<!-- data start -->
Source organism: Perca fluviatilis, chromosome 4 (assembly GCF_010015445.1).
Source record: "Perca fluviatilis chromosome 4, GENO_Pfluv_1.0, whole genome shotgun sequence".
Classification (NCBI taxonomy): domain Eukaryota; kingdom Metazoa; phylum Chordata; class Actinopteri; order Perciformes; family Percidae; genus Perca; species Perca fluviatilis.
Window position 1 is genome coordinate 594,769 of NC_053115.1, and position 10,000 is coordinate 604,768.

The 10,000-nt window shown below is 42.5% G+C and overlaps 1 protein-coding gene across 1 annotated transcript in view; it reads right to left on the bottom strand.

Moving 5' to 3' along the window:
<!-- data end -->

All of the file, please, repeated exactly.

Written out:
Source organism: Perca fluviatilis, chromosome 4 (assembly GCF_010015445.1).
Source record: "Perca fluviatilis chromosome 4, GENO_Pfluv_1.0, whole genome shotgun sequence".
Classification (NCBI taxonomy): domain Eukaryota; kingdom Metazoa; phylum Chordata; class Actinopteri; order Perciformes; family Percidae; genus Perca; species Perca fluviatilis.
Window position 1 is genome coordinate 594,769 of NC_053115.1, and position 10,000 is coordinate 604,768.

The 10,000-nt window shown below is 42.5% G+C and overlaps 1 protein-coding gene across 1 annotated transcript in view; it reads right to left on the bottom strand.

Moving 5' to 3' along the window: